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The poet Iván Silén writes about what Puerto Rican painting is and aspires to be. He believes that painting in Puerto Rico has become “insulated” and has been seriously harmed by foreign “isms.” He mentions that certain artists are the exceptions to the rule, among them Rafael Colón Morales, Elizam Escobar, Rafael Trelles, Myrna Báez, Francisco Rodón, Teo Freytes, and Carlos Irizarry. Silén suggests that Puerto Rican posters were an attempt to replace painting. He is dismayed by abstraction and social customs, and goes so far as to use the term “aesthetic colonials” to describe those who try to produce Pop and Minimalist art in Puerto Rico.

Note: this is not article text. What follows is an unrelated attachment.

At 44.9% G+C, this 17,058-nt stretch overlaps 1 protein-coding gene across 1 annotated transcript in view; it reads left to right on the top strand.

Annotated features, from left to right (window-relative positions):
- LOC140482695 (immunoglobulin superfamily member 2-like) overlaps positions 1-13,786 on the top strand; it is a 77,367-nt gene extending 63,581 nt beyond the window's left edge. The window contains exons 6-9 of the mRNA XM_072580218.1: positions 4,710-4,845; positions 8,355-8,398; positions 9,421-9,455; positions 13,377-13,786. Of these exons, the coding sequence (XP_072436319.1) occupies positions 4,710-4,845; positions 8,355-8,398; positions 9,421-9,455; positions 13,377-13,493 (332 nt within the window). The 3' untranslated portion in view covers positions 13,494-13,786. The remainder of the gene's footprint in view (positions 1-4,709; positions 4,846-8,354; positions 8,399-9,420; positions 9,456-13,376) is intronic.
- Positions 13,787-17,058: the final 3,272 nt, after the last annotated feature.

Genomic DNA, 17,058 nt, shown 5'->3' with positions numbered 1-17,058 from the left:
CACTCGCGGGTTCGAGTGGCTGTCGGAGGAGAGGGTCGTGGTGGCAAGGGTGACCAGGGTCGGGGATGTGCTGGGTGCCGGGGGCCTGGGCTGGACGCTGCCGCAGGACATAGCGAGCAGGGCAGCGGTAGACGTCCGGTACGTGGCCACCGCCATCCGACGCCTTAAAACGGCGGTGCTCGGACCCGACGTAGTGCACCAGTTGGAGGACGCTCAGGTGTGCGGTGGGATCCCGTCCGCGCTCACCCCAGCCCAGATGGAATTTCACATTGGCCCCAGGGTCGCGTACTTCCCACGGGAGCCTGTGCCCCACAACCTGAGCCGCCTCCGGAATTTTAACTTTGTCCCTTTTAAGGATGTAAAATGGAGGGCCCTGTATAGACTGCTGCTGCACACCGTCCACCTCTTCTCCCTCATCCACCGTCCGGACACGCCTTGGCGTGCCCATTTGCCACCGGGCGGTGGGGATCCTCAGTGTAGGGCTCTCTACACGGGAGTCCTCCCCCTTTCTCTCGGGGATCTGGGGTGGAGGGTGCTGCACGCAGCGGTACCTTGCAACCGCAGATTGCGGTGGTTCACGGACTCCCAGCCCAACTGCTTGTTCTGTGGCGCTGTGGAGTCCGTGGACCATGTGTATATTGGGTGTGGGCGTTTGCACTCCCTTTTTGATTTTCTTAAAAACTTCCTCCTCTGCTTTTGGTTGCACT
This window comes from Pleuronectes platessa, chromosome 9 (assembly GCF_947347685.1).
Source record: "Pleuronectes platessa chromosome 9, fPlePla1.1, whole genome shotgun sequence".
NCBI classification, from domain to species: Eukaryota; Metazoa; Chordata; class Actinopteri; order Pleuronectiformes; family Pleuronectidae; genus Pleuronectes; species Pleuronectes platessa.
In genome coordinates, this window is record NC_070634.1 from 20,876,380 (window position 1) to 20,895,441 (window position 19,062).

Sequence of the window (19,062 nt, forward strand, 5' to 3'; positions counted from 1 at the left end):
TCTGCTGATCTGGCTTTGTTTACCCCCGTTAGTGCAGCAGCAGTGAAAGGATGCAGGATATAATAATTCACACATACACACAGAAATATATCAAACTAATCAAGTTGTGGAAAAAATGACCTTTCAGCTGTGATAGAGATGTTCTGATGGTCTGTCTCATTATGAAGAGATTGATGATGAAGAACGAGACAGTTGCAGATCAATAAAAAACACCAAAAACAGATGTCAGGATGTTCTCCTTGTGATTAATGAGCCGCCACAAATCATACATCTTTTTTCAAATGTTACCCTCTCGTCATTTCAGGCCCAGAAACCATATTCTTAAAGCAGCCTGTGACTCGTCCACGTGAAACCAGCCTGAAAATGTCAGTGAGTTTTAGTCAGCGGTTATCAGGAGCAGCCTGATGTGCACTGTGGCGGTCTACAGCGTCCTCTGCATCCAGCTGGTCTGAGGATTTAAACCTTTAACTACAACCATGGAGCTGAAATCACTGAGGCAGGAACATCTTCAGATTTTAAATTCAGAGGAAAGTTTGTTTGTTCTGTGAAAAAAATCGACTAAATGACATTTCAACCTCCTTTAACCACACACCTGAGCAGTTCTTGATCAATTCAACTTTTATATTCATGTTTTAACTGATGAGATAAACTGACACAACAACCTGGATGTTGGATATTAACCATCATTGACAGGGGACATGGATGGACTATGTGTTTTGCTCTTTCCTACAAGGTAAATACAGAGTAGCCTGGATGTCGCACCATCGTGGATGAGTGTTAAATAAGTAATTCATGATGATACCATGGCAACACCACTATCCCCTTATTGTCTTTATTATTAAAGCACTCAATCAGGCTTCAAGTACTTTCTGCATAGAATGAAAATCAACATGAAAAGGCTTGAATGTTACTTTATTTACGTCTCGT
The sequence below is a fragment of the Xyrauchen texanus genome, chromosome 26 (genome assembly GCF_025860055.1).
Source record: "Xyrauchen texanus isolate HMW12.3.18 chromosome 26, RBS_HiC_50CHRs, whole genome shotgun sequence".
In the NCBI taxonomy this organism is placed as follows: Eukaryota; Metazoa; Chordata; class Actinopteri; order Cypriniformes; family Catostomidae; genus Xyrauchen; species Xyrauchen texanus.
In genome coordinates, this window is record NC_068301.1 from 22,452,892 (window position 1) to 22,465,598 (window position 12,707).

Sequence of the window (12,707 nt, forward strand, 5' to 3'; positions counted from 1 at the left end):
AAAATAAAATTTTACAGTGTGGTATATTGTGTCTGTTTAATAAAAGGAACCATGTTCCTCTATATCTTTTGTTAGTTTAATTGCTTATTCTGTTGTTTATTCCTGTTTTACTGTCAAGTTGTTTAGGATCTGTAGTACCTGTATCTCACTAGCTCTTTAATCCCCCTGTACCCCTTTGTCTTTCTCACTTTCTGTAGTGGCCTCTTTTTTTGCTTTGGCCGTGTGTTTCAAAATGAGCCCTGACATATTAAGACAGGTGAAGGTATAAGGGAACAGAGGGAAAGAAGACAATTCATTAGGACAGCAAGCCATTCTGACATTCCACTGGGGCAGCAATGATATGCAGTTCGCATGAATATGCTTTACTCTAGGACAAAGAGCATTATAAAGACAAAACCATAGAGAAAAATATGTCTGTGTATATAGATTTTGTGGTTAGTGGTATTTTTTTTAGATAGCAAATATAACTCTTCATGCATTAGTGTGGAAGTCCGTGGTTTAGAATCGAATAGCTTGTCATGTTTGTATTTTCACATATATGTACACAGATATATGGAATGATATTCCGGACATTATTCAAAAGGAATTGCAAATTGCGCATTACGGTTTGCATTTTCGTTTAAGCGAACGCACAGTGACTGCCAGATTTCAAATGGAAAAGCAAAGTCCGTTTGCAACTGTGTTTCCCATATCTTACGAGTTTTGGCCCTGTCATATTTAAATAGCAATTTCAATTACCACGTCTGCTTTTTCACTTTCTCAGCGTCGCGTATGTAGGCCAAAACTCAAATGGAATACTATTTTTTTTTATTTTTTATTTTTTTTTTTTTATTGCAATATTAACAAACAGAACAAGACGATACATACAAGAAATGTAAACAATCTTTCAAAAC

Iván Silén (b. 1944) is a Puerto Rican poet and critic. He has published several books, among them: Los poemas de Filí-Melé [The Poems of Filí-Melé]; El miedo del Pantócrata [The Fear of the Pantocrat]; and La poesía como libertá [sic] [Poetry as Freedom] (1992), which earned him the Pen Club Poetry Prize in 1993. He has also written numerous essays, including: “El llanto de las ninfómanas” [The Weeping of the Nymphomaniacs]; “Nietzsche o la dama de las ratas” [Nietzsche or the Rat Lady]; “La rebelión” [The Rebellion]; and “Los ciudadanos de la morgue” [The Citizens of the Morgue].

Flavia Marichal Lugo
Museo de Historia, Antropología y Arte, Universidad de Puerto Rico, San Juan, Puerto Rico